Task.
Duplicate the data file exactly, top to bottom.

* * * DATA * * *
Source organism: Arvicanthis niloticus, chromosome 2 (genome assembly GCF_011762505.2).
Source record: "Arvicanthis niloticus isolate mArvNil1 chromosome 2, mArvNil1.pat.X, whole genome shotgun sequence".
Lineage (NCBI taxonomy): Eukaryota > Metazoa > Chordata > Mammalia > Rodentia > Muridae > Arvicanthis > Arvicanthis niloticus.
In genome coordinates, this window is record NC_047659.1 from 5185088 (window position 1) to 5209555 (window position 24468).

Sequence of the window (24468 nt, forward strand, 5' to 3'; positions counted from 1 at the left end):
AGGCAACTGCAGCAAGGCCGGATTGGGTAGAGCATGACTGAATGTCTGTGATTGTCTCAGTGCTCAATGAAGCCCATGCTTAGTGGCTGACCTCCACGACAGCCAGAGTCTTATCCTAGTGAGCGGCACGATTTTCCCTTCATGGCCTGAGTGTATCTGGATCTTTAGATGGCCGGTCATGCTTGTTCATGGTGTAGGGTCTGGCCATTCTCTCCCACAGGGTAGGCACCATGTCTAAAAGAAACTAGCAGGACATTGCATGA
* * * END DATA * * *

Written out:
Source organism: Arvicanthis niloticus, chromosome 2 (genome assembly GCF_011762505.2).
Source record: "Arvicanthis niloticus isolate mArvNil1 chromosome 2, mArvNil1.pat.X, whole genome shotgun sequence".
Lineage (NCBI taxonomy): Eukaryota > Metazoa > Chordata > Mammalia > Rodentia > Muridae > Arvicanthis > Arvicanthis niloticus.
In genome coordinates, this window is record NC_047659.1 from 5185088 (window position 1) to 5209555 (window position 24468).

Sequence of the window (24468 nt, forward strand, 5' to 3'; positions counted from 1 at the left end):
AGGCAACTGCAGCAAGGCCGGATTGGGTAGAGCATGACTGAATGTCTGTGATTGTCTCAGTGCTCAATGAAGCCCATGCTTAGTGGCTGACCTCCACGACAGCCAGAGTCTTATCCTAGTGAGCGGCACGATTTTCCCTTCATGGCCTGAGTGTATCTGGATCTTTAGATGGCCGGTCATGCTTGTTCATGGTGTAGGGTCTGGCCATTCTCTCCCACAGGGTAGGCACCATGTCTAAAAGAAACTAGCAGGACATTGCATGA